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Tom O'Leary Oct 10
Kaikoura The seabed may have changed dramatically in the past year, but Kaikoura is as magnificent as ever..

The landscape and seabed has changed dramatically in Kaikoura since the 7.8 magnitude earthquake on 14 November 2016, and it is well worth considering an overnight visit to view the changes.

This issue we’re providing updates on walking and hiking trails around the Kaikoura District. Thankfully, most of the regular hiking trails are open and the town is ready to welcome visitors.

Kaikoura’s famed diverse and prolific marine life has not been affected at all. On the contrary, local tourism operators have said the whale, dolphin, seal and albatross viewings have in fact been the best, if not better, than before the earthquake – heartening news for the local community and tourists alike.

Kaikoura Peninsula Walk

The District’s signature walk, the Kaikoura Peninsula Walk from the Point Kean seal colony to South Bay is open and provides wonderful new vistas out along the coastline with the uplifted seabed.

Previously at high tide all the rocks (seabed) were covered with water but now the new high tide level is shown with the green coloured rocks.

At low tide you can now walk out 1km on the seabed and visit the new ‘teenage seal hangout’ on the right hand side of the Point Kean seabed with the traditional ‘retirement village’ of seals by the left side of the carpark.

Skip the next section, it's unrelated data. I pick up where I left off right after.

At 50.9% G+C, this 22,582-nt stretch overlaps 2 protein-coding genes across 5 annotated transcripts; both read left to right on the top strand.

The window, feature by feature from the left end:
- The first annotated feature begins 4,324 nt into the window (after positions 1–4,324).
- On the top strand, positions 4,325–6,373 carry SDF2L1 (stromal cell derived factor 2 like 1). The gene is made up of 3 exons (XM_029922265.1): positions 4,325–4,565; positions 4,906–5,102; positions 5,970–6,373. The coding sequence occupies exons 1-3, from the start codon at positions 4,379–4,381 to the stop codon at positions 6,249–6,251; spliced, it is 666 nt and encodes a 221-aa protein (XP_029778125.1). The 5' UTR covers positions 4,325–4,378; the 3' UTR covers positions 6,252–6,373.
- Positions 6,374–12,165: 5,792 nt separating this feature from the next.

It’s a two-hour return walk excluding time you may like to have walking out on the uplifted seabed.

Definitely worth adding extra time to walk out on the seabed at Point Kean and South Bay.

Or something new, walk around the whole Peninsula at low tide. This was not possible pre-quake.


Mt Fyffe and Seaward Kaikoura Range

The 8-hour return Mt Fyffe and Seaward Kaikoura range (1602m) track up to Mt Fyffe Hut and on to the summit of Mt Fyffe, are open.

Superb views over the Kaikoura plains and peninsula reward those who climb on Mt Fyffe. On a clear day the view at higher levels includes Banks Peninsula and the North Island.

From Mt Fyffe carpark follow the 4WD road up the mountain’s long south-west ridge. The road goes right to the summit.

Those wanting a shorter journey could go as far as Mt Fyffe Hut (5 hours return) or the lookout point near a fire-pond, which is just an hour above the carpark. Mountain bikes are permitted on the Mt Fyffe Track.

It is very steep; both the ascent and descent will challenge those who try it. Stay in control of your bike and give way to walkers.

This is a shared-use track. Follow the mountain bikers code: respect others, respect the rules, respect the track.

The Kaikoura Coast 2-Day Walking Track

Kaikoura’s coastal track is a breathtakingly beautiful two-day walk.

Discover a coast with abundant marine life, tussock covered tops and farmland. You’ll relax at lunch shelters with great views while enjoying a hot drink.

You’ll tramp through bush filled gullies to views of the Seaward Kaikoura Mountains rising out of the vast Pacific Ocean.

A reinvigorating walk for those of reasonable fitness, 13km per day and only ten walkers on the track per day. Open October-April, bookings essential. http://kaikouratrack.co.nz/

Other Short Walks

• Ohau Stream and Waterfall walk (and seals) will reopen when SH1 reopens in December 2017

• Fyffe-Palmer Track – a 75-minute loop track starting at the Mt Fyffe road carpark, a 10 minute drive from the Kaikoura Township to carpark. Turn down Ludstone Rd which merges into Red Swamp Rd. Turn left onto Postmans Rd and follow until at base of Mt Fyffe carpark.

• Hinau Walk – a short 45-minute loop track highlighting different tree species of Hinau, Mahoe, Putaputaweta, Broadleaf, Tree Fuschia, Pigeonwood and a stand of Kanuka. Start of track at Mt Fyffe carpark.